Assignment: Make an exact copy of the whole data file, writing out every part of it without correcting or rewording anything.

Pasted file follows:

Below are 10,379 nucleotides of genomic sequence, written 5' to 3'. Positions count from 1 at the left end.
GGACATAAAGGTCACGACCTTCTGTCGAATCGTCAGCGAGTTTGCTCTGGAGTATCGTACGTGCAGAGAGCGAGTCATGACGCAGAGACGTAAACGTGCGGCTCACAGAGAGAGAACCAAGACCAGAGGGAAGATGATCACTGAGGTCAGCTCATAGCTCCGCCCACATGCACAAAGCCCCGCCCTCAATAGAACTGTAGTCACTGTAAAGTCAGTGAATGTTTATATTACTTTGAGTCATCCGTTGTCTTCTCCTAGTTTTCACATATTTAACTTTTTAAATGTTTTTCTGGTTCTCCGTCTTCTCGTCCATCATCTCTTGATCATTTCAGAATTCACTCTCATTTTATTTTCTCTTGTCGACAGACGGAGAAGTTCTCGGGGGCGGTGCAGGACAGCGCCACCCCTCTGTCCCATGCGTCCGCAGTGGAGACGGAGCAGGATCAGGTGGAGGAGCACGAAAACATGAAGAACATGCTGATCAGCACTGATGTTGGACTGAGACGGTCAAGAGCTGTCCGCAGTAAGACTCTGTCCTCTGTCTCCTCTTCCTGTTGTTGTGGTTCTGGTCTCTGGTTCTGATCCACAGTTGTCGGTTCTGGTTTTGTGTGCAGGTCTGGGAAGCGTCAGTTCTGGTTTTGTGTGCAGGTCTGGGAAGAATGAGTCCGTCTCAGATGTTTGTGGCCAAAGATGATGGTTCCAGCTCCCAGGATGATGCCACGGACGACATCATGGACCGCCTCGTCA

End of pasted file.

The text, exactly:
Below are 10,379 nucleotides of genomic sequence, written 5' to 3'. Positions count from 1 at the left end.
GGACATAAAGGTCACGACCTTCTGTCGAATCGTCAGCGAGTTTGCTCTGGAGTATCGTACGTGCAGAGAGCGAGTCATGACGCAGAGACGTAAACGTGCGGCTCACAGAGAGAGAACCAAGACCAGAGGGAAGATGATCACTGAGGTCAGCTCATAGCTCCGCCCACATGCACAAAGCCCCGCCCTCAATAGAACTGTAGTCACTGTAAAGTCAGTGAATGTTTATATTACTTTGAGTCATCCGTTGTCTTCTCCTAGTTTTCACATATTTAACTTTTTAAATGTTTTTCTGGTTCTCCGTCTTCTCGTCCATCATCTCTTGATCATTTCAGAATTCACTCTCATTTTATTTTCTCTTGTCGACAGACGGAGAAGTTCTCGGGGGCGGTGCAGGACAGCGCCACCCCTCTGTCCCATGCGTCCGCAGTGGAGACGGAGCAGGATCAGGTGGAGGAGCACGAAAACATGAAGAACATGCTGATCAGCACTGATGTTGGACTGAGACGGTCAAGAGCTGTCCGCAGTAAGACTCTGTCCTCTGTCTCCTCTTCCTGTTGTTGTGGTTCTGGTCTCTGGTTCTGATCCACAGTTGTCGGTTCTGGTTTTGTGTGCAGGTCTGGGAAGCGTCAGTTCTGGTTTTGTGTGCAGGTCTGGGAAGAATGAGTCCGTCTCAGATGTTTGTGGCCAAAGATGATGGTTCCAGCTCCCAGGATGATGCCACGGACGACATCATGGACCGCCTCGTCA